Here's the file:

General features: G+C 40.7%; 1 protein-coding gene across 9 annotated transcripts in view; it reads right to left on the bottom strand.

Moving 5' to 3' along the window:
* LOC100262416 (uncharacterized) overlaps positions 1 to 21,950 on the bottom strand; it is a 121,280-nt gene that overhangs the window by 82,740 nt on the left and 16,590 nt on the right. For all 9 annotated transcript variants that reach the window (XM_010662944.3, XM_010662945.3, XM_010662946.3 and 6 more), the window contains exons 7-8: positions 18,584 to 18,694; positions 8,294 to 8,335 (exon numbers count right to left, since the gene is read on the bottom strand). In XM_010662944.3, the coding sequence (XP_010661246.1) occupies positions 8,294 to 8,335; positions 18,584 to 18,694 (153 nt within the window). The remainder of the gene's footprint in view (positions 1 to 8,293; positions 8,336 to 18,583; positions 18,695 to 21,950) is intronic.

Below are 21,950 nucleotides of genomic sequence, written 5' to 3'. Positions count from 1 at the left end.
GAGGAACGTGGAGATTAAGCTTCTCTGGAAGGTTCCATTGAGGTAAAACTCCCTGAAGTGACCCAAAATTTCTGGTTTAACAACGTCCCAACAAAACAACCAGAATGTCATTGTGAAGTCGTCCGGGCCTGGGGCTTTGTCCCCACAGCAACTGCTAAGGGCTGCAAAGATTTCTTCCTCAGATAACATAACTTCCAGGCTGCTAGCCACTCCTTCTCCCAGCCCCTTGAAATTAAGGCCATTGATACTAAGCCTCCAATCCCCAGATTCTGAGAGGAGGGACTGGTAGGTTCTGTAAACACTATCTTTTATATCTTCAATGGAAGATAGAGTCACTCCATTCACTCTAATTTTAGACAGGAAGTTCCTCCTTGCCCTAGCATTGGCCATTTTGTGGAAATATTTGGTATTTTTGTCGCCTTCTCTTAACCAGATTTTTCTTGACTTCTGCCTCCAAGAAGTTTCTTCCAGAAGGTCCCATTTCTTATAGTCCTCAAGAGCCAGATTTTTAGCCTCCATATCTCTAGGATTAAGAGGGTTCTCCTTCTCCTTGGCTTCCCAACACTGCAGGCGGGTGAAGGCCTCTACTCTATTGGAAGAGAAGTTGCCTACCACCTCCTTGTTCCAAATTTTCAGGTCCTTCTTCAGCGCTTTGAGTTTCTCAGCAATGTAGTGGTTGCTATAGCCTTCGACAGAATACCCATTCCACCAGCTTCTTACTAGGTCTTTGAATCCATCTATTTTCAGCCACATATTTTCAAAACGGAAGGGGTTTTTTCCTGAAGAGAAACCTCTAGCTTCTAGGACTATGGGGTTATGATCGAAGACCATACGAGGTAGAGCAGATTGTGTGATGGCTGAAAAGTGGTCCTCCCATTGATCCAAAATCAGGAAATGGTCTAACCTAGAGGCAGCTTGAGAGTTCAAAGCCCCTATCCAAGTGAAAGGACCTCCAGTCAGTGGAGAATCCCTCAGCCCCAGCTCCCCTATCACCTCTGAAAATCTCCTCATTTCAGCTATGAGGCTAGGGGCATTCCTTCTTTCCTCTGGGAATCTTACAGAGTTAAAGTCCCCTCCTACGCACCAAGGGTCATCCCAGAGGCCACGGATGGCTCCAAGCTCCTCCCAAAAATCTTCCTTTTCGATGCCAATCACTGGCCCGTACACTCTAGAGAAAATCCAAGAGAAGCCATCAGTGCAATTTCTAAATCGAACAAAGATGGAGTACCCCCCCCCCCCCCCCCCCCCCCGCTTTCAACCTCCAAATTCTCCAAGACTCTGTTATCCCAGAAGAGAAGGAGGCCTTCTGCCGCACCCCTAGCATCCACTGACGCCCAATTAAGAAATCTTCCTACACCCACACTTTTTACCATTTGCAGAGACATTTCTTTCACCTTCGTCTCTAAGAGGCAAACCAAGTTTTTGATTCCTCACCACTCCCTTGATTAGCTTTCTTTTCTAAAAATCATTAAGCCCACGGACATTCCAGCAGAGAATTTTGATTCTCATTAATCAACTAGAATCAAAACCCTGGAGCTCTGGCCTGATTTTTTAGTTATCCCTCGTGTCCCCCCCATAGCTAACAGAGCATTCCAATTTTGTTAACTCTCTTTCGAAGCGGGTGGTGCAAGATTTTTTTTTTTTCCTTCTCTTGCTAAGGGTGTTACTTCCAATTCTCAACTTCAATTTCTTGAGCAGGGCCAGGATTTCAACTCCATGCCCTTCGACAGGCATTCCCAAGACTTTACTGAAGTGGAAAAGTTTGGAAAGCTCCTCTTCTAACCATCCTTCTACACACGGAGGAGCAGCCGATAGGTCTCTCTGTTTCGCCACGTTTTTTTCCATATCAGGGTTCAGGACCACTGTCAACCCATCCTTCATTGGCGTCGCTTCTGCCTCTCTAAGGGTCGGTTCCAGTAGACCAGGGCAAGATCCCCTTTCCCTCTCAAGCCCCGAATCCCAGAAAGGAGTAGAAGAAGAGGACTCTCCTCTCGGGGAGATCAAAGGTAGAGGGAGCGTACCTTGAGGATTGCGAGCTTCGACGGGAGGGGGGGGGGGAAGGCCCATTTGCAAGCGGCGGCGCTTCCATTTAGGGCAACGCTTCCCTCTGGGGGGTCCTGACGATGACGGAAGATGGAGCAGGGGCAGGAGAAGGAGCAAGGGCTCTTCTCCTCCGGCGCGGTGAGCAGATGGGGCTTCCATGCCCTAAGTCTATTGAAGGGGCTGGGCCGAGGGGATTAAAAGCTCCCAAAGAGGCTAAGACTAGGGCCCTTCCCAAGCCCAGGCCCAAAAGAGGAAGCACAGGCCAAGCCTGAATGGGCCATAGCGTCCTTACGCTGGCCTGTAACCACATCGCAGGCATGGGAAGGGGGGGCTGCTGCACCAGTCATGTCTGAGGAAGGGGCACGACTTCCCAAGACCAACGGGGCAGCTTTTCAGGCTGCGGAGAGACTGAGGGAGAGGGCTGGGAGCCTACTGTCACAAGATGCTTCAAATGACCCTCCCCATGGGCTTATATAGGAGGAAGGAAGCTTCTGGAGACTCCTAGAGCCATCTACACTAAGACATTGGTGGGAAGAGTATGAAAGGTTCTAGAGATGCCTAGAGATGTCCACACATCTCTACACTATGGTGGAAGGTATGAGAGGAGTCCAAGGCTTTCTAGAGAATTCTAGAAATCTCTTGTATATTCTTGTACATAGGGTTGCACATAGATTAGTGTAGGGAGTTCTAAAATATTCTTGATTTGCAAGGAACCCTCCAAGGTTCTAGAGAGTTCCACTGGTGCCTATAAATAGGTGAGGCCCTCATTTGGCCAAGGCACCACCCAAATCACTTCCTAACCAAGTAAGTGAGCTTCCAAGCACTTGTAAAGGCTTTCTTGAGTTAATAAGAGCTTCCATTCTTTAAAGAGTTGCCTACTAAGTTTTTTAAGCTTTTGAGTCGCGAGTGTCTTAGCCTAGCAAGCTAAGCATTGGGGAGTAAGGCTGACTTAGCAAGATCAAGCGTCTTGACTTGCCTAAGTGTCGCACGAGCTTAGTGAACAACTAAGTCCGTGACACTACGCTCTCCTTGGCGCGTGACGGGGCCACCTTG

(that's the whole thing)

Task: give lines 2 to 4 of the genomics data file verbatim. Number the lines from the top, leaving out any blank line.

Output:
Moving 5' to 3' along the window:
* LOC100262416 (uncharacterized) overlaps positions 1 to 21,950 on the bottom strand; it is a 121,280-nt gene that overhangs the window by 82,740 nt on the left and 16,590 nt on the right. For all 9 annotated transcript variants that reach the window (XM_010662944.3, XM_010662945.3, XM_010662946.3 and 6 more), the window contains exons 7-8: positions 18,584 to 18,694; positions 8,294 to 8,335 (exon numbers count right to left, since the gene is read on the bottom strand). In XM_010662944.3, the coding sequence (XP_010661246.1) occupies positions 8,294 to 8,335; positions 18,584 to 18,694 (153 nt within the window). The remainder of the gene's footprint in view (positions 1 to 8,293; positions 8,336 to 18,583; positions 18,695 to 21,950) is intronic.

Below are 21,950 nucleotides of genomic sequence, written 5' to 3'. Positions count from 1 at the left end.